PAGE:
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Recovery of soil organic matter, organic matter turnover and nitrogen cycling in a post-mining forest rehabilitation chronosequence



Recovery of soil organic matter, organic matter turnover and nitrogen cycling in a post-mining forest rehabilitation chronosequence



Soil Biology and Biochemistry 40(8): 2021-2031



Recovery of soil organic matter, organic matter turnover and mineral nutrient cycling is critical to the success of rehabilitation schemes following major ecosystem disturbance. We investigated successional changes in soil nutrient contents, microbial biomass and activity, C utilisation efficiency and N cycling dynamics in a chronosequence of seven ages (between 0 and 26 years old) of jarrah (Eucalyptus marginata) forest rehabilitation that had been previously mined for bauxite. Recovery was assessed by comparison of rehabilitation soils to non-mined jarrah forest references sites. Mining operations resulted in significant losses of soil total C and N, microbial biomass C and microbial quotients. Organic matter quantity recovered within the rehabilitation chronosequence soils to a level comparable to that of non-mined forest soil. Recovery of soil N was faster than soil C and recovery of microbial and soluble organic C and N fractions was faster than total soil C and N. The recovery of soil organic matter and changes to soil pH displayed distinct spatial heterogeneity due to the surface micro-topography (mounds and furrows) created by contour ripping of rehabilitation sites. Decreases in the metabolic quotient with rehabilitation age conformed to conceptual models of ecosystem energetics during succession but may have been more indicative of decreasing C availability than increased metabolic efficiency. Net ammonification and nitrification rates suggested that the low organic C environment in mound soils may favour autotrophic nitrifier populations, but the production of nitrate (NO3−) was limited by the low gross N ammonification rates (≤1 g N g−1 d−1). Gross N transformation rates in furrow soils suggested that the capacity to immobilise N was closely coupled to the capacity to mineralise N, suggesting NO3− accumulation in situ is unlikely. The C:N ratio of the older rehabilitation soils was significantly lower than that of the non-mined forest soils. However, variation in ammonification rates was best explained by C and N quantity rather than C:N ratios of whole soil or soluble organic matter fractions. We conclude that the rehabilitated ecosystems are developing a conservative N cycle as displayed by non-mined jarrah forests. However, further investigation into the control of nitrification dynamics, particularly in the event of further ecosystem disturbance, is warranted.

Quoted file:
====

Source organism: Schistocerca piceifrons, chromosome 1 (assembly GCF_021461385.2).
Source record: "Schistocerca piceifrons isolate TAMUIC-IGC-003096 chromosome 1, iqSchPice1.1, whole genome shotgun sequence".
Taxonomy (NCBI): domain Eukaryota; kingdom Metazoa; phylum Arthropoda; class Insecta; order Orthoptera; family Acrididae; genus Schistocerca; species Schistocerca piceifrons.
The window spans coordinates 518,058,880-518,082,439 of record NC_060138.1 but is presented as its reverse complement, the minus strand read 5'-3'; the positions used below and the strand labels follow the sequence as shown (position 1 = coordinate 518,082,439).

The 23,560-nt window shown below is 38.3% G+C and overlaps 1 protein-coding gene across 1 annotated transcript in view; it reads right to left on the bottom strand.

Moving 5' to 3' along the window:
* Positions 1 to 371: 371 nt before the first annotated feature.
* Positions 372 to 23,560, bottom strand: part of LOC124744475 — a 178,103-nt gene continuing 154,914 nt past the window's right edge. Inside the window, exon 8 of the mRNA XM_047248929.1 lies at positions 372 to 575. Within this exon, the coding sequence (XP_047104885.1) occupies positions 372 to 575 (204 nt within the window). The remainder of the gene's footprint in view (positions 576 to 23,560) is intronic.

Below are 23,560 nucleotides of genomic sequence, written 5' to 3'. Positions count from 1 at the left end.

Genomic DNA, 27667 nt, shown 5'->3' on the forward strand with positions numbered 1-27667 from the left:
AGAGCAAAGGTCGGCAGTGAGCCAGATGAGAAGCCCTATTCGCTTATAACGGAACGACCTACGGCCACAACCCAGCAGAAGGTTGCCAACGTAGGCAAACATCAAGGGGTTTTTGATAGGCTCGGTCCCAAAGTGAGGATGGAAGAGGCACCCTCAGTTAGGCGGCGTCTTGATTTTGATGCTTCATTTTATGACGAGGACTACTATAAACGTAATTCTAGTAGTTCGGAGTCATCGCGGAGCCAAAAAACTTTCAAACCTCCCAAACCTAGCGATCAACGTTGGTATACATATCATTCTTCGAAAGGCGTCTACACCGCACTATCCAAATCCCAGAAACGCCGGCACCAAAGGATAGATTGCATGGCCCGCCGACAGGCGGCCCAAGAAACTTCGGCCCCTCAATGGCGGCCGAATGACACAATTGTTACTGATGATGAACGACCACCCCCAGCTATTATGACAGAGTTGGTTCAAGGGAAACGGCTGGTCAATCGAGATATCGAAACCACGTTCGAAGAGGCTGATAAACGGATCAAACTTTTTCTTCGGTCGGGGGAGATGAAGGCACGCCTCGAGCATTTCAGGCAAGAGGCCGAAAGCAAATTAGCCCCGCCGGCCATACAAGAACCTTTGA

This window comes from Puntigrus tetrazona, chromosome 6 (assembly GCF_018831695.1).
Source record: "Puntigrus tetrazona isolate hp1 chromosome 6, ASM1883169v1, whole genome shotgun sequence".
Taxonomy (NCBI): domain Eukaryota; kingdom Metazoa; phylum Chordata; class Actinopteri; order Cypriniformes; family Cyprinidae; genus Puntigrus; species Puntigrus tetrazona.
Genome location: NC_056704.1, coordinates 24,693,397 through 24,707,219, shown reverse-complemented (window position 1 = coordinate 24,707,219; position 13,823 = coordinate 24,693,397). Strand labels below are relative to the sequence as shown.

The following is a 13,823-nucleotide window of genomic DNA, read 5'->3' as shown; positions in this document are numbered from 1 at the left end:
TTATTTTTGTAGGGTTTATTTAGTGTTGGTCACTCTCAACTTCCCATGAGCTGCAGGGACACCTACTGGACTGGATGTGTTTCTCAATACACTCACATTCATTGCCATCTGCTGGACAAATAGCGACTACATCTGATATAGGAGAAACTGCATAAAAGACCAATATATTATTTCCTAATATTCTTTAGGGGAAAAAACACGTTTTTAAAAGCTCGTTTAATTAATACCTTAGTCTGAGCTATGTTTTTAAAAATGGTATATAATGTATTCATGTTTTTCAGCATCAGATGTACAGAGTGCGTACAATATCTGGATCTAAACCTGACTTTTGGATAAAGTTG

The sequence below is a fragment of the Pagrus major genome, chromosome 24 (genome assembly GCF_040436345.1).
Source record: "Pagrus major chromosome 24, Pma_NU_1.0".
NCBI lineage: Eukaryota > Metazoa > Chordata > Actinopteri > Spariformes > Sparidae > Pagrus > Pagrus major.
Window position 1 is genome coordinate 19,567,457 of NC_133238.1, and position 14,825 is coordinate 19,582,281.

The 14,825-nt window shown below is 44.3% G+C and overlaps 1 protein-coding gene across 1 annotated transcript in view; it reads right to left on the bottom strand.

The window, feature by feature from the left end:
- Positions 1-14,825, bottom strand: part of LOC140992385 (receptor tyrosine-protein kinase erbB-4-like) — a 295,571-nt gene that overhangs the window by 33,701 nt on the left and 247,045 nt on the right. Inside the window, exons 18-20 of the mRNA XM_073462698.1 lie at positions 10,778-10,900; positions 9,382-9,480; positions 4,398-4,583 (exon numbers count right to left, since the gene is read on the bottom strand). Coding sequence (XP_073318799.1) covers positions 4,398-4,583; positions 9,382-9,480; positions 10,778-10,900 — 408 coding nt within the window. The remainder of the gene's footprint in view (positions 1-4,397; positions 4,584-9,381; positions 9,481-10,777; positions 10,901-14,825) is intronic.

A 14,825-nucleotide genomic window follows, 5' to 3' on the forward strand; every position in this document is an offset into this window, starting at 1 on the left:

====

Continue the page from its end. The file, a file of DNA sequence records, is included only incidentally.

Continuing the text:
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Accession: 023478268

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DOI: 10.1016/j.soilbio.2008.04.010



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